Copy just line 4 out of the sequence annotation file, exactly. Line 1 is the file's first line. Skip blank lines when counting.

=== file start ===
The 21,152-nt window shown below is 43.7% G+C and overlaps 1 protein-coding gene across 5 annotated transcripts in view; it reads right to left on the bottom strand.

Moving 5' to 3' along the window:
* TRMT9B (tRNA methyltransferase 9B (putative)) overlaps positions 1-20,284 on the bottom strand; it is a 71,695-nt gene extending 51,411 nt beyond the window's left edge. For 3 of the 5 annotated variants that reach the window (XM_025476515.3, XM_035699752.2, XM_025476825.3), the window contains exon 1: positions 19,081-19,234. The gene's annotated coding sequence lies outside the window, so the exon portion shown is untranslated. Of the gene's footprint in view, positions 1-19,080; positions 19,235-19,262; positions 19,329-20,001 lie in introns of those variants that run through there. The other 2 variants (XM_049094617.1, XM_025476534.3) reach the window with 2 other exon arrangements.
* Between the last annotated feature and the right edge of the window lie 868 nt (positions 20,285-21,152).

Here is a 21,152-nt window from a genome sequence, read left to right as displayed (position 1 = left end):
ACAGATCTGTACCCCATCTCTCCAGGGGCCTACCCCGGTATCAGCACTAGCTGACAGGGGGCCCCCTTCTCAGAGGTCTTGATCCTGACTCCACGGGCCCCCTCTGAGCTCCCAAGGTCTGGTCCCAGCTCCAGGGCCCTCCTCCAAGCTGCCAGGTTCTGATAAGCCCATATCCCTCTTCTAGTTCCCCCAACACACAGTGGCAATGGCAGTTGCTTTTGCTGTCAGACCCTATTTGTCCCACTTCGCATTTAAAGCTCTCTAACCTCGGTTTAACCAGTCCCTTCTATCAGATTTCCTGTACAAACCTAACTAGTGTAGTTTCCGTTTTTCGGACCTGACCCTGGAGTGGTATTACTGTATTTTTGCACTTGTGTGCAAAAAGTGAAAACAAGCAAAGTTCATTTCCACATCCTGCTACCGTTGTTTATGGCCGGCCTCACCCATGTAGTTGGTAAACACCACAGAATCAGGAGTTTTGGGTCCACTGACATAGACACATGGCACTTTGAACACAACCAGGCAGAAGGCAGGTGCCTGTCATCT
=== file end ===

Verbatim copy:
* Between the last annotated feature and the right edge of the window lie 868 nt (positions 20,285-21,152).